There was a time when neuroscientists could only dream of having such a problem. Now the fantasy has come true, and they are struggling to solve it. Brilliant new exploratory devices are overwhelming the field with an avalanche of raw data about the nervous system's inner workings. The trouble is that even starting to make sense of this bonanza of information has become a superhuman challenge.

Just about every branch of science is facing a similar disruption. As laboratory-bench research migrates into the digital realm, programming is becoming an indispensable part of the process. At the same time, previously dependable sources of financial support are drying up. The result has been a painful scarcity of jobs and grants—which, in turn, is impelling far too many gifted researchers to focus on their narrow areas of specialization rather than investing time and energy into acquiring new, computer-age skills. In fields where data growth is especially out of control, such as neuroscience, the demand for computer expertise is growing as quickly as the information itself.

Science urgently needs hackers—hackers in the original, Tech Model Railroad Club of the Massachusetts Institute of Technology sense of the word. Their engineering and design skills will be useful, but what is most desirable is the true hacker's resourcefulness, curiosity and appetite for fresh challenges. Particularly in a field like neuroscience, helpers could be invaluable in exploring the daunting wilderness of newly revealed neural networks.

A few pioneers are leading the way. One is H. Sebastian Seung, a professor at the Neuroscience Institute and in the department of computer science at Princeton University. A few years ago he and his collaborators set out to map the retina's neural connections. As they collected an overwhelming mass of electron microscopy data, the question was how they would ever manage to interpret it all. Seung's familiarity with state-of-the-art computing told him that no artificial-intelligence algorithm in existence could possibly handle the task alone.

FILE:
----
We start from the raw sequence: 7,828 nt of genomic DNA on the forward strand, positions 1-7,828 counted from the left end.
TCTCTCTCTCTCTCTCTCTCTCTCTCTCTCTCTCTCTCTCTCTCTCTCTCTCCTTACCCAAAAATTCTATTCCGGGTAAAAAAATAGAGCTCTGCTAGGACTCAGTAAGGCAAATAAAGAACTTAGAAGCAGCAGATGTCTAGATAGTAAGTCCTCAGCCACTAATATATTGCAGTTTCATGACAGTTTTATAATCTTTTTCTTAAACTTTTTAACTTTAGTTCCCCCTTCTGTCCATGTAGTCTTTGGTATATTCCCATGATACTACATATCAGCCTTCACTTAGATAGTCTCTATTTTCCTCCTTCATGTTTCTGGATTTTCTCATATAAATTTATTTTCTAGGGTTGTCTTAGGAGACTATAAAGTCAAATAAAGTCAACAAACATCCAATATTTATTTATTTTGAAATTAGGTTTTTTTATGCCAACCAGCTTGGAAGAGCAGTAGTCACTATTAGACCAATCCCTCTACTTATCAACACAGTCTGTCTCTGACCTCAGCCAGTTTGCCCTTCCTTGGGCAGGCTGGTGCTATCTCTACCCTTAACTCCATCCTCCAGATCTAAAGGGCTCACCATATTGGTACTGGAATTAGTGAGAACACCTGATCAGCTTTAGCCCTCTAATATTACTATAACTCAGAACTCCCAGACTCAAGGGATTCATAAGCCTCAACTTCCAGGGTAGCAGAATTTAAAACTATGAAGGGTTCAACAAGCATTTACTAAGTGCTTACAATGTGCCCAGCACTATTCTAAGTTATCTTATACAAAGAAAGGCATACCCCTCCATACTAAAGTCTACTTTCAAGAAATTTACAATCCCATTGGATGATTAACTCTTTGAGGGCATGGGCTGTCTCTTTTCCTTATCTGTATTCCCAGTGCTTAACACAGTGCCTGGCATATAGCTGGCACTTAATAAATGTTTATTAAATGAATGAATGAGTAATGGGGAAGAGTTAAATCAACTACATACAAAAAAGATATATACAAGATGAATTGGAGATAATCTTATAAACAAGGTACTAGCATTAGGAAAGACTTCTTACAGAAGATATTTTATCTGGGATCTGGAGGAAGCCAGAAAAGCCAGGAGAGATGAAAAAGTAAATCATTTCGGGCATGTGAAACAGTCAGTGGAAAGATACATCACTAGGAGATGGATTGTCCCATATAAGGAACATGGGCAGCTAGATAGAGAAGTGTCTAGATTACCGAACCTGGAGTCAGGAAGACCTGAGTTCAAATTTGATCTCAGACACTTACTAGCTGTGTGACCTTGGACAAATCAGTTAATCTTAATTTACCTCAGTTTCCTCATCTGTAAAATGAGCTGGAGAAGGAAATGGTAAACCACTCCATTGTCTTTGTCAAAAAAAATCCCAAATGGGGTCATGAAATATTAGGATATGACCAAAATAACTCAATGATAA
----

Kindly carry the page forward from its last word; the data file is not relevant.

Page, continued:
The solution—then almost unheard of in lab science—was to enlist thousands of human volunteers alongside a state-of-the art AI and harness their collective brainpower. On December 10, 2012, Seung and his team launched the online game EyeWire, in which players score points by helping to improve a neural map. About a year and a half later the game's creators published their first discoveries in Nature, together with a note sharing coveted co-author credit with the 2,183 players who had reached the game's top ranks and made the paper possible. (Scientific American is part of Springer Nature.)

Hackers are finding their own routes into neuroscience. In late 2013 Brooklyn, N.Y.–based designers Joel Murphy and Conor Russomanno introduced OpenBCI, an “open-source brain-computer interface”—basically a home-brewed electroencephalographic device. Kits and plans are available from their Web site for just a fraction of a standard EEG's cost, and by all accounts it works just as well as the big-budget models. Their two-monthlong Kickstarter campaign sold nearly 1,000 units and caught the attention of academic research labs. It's just another example of how traditional barriers are crumbling between institutional science and individuals with new ideas. In fact, some labs have begun posting research challenges with cash prizes on crowdsourcing sites such as Kaggle and InnoCentive. These days if a research entity chooses not to explore such collaborative approaches, it is in danger of being left behind.

The software-design community has demonstrated over the past 20 years that massive online collaborations can work wonders. Today the physical sciences are only beginning to discover that potential. Established scientists would do well to recognize that true hackers are motivated by challenge and honest pride in seeing what they can do.